December 2014


Prairie Fire Newspaper went on hiatus after the publication of the September 2015 issue. It may return one of these days but until then we will continue to host all of our archived content for your reading pleasure. Many of the articles have held up well over the years. Please contact us if you have any questions, thoughts, or an interest in helping return Prairie Fire to production. We can also be found on Facebook and Twitter. Thank you to all our readers, contributors, and supporters - the quality of Prairie Fire was a reflection of how many people it touched (touches).

Au Revoir

After seven-and-one-half years of inspired, bipartisan, civil discourse, we are likely bringing you the final twenty-four- page print issue of Prairie Fire. We have made a heroic effort to find a successor advertising manager after our revered co-owner, Nancy Hamer, became burned out after ninety monthly (successful) journeys to find twelve pages of advertising revenue each month.

Our Mission

We are pleased to have assembled a group of over five hundred advertisers, over one thousand distribution sites in seven states, and (depending on the month) eighty five thousand to one hundred thousand readers.

If you reread our mission statement in our inaugural issue (July 2007), you will see that we have accomplished close to all of our goals. For the few goals left unfulfilled, we shall (perhaps) add them to our next chapter, a path not yet precisely formulated. To our 1,080 essay writers, we say, “Well done,” “thank you,” and we urge you all to continue your great craft.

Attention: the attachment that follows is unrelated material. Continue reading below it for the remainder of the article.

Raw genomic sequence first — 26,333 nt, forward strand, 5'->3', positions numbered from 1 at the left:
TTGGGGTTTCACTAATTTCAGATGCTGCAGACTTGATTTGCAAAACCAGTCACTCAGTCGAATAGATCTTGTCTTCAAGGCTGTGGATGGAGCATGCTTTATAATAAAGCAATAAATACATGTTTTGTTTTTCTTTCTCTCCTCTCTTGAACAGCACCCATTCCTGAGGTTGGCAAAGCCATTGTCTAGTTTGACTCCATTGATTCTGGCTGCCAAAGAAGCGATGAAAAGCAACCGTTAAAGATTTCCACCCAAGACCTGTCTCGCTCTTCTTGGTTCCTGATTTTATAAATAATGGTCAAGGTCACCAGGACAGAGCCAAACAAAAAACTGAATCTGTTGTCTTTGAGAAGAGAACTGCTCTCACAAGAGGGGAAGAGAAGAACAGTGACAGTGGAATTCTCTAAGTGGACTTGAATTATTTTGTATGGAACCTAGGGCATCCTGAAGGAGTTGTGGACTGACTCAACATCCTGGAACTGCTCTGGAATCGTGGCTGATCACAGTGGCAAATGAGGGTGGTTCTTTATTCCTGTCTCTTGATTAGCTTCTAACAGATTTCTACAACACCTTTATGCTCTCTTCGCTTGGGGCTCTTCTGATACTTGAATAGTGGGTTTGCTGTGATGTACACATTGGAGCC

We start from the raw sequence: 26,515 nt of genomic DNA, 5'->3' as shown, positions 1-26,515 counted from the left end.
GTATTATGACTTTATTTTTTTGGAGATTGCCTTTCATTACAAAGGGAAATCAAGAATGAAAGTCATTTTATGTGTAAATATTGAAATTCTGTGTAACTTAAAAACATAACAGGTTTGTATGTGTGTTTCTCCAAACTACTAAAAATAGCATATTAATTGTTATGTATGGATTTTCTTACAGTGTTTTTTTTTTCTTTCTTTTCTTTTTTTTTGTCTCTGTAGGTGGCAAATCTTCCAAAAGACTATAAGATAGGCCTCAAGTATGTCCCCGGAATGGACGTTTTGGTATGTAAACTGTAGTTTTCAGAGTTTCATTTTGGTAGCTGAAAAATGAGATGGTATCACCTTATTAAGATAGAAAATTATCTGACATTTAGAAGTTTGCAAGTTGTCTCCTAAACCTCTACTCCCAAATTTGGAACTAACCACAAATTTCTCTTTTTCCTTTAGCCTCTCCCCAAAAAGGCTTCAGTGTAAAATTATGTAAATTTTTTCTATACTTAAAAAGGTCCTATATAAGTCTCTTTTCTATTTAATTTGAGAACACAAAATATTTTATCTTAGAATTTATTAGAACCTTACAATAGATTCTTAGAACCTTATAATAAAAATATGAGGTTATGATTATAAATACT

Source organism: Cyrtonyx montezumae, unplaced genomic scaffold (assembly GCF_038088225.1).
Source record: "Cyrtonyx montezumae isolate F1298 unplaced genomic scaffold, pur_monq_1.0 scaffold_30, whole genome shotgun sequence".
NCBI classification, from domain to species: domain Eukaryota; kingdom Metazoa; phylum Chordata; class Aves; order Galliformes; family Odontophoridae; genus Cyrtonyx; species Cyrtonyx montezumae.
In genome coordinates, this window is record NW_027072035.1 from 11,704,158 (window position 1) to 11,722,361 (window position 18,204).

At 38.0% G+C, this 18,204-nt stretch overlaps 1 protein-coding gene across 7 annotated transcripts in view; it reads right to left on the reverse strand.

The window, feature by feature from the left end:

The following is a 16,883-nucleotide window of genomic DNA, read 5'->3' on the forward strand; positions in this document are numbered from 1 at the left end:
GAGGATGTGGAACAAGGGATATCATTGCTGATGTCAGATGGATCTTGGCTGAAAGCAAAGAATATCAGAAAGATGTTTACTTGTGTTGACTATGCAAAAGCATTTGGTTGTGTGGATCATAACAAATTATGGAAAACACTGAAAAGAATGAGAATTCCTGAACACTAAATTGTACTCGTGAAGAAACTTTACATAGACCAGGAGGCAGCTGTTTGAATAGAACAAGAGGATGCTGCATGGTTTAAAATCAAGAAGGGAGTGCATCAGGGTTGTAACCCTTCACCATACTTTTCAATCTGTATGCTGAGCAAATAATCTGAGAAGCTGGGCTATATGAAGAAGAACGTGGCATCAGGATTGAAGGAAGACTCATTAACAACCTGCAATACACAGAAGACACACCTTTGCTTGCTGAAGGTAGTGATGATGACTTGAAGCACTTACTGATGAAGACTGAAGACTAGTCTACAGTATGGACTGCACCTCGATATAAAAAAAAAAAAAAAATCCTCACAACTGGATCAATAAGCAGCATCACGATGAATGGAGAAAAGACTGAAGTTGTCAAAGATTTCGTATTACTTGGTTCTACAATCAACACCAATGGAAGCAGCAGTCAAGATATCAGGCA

The Mexican Side of Nebraska

By Lissette Aliaga Linares

As of 2012, a record number of 141,913 Hispanics of Mexican origin resided in Nebraska—up from 29,665 in 1990—according to the analysis of Census Bureau data by the Office of Latino/Latin American Studies at the University of Nebraska at Omaha. This estimate includes 49,429 Mexican immigrants, who account for almost half of the state’s foreign-born population. The remaining two-thirds of the Mexican-origin population represent US citizens of Mexican descent, mostly children, which make up a growing share of the total Mexican-origin population in the state.

Hispanics, and especially those of Mexican origin, are one of the fastest growing ethnic groups in the nation, and not surprisingly in Nebraska as well. But despite the volume and novelty of this demographic shift, Nebraska has always had a Mexican side. The story of this side merits closer attention in order to understand how subsequent waves of immigration in the nation shaped the composition of this state’s population and could mold its future.

Book Review: Transcendental Meditation in America: How a New Age Movement Remade a Small Town in Iowa by Joseph Weber

Review by Carolyn Johnsen

Title: Transcendental Meditation in America: How a New Age Movement Remade a Small Town in Iowa
Author: Joseph Weber
Publisher: The University of Iowa Press

With this book, Joe Weber has made an important contribution to the University of Iowa Press’s series entitled “Iowa and the Midwest Experience.” True to its main title, this accessible book tells the history of transcendental meditation in the US. True to its subtitle, the book also details the history and the current situation of TM in Fairfield, Iowa, the home of the Maharishi University of Management, or MUM, where would-be meditators once tried to levitate by jumping on what Weber calls mattresses in the hallways.

Book Review: Seasons of the Tallgrass Prairie: A Nebraska Year by Paul A. Johnsgard

Review by Jack Phillips

Title: Seasons of the Tallgrass Prairie: A Nebraska Year
Author: Paul A. Johnsgard
Publisher: University of Nebraska Press